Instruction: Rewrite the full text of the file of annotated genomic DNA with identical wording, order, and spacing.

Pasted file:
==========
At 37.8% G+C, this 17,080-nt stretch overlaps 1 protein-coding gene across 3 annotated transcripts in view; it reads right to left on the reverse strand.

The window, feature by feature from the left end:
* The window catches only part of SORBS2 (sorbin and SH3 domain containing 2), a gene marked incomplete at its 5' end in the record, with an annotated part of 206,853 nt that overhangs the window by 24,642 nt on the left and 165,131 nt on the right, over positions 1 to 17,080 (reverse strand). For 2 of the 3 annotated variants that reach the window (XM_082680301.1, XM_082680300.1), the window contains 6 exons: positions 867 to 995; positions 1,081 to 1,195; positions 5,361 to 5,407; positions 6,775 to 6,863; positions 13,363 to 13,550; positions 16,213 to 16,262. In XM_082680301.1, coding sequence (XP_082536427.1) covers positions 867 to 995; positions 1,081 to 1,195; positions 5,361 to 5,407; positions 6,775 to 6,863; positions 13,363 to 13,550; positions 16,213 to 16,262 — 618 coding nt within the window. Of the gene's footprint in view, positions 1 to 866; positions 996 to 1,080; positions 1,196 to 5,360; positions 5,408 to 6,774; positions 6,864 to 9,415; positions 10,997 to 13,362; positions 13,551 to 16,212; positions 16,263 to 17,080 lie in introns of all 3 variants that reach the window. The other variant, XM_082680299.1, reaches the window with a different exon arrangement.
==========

At 37.8% G+C, this 17,080-nt stretch overlaps 1 protein-coding gene across 3 annotated transcripts in view; it reads right to left on the reverse strand.

The window, feature by feature from the left end:
* The window catches only part of SORBS2 (sorbin and SH3 domain containing 2), a gene marked incomplete at its 5' end in the record, with an annotated part of 206,853 nt that overhangs the window by 24,642 nt on the left and 165,131 nt on the right, over positions 1 to 17,080 (reverse strand). For 2 of the 3 annotated variants that reach the window (XM_082680301.1, XM_082680300.1), the window contains 6 exons: positions 867 to 995; positions 1,081 to 1,195; positions 5,361 to 5,407; positions 6,775 to 6,863; positions 13,363 to 13,550; positions 16,213 to 16,262. In XM_082680301.1, coding sequence (XP_082536427.1) covers positions 867 to 995; positions 1,081 to 1,195; positions 5,361 to 5,407; positions 6,775 to 6,863; positions 13,363 to 13,550; positions 16,213 to 16,262 — 618 coding nt within the window. Of the gene's footprint in view, positions 1 to 866; positions 996 to 1,080; positions 1,196 to 5,360; positions 5,408 to 6,774; positions 6,864 to 9,415; positions 10,997 to 13,362; positions 13,551 to 16,212; positions 16,263 to 17,080 lie in introns of all 3 variants that reach the window. The other variant, XM_082680299.1, reaches the window with a different exon arrangement.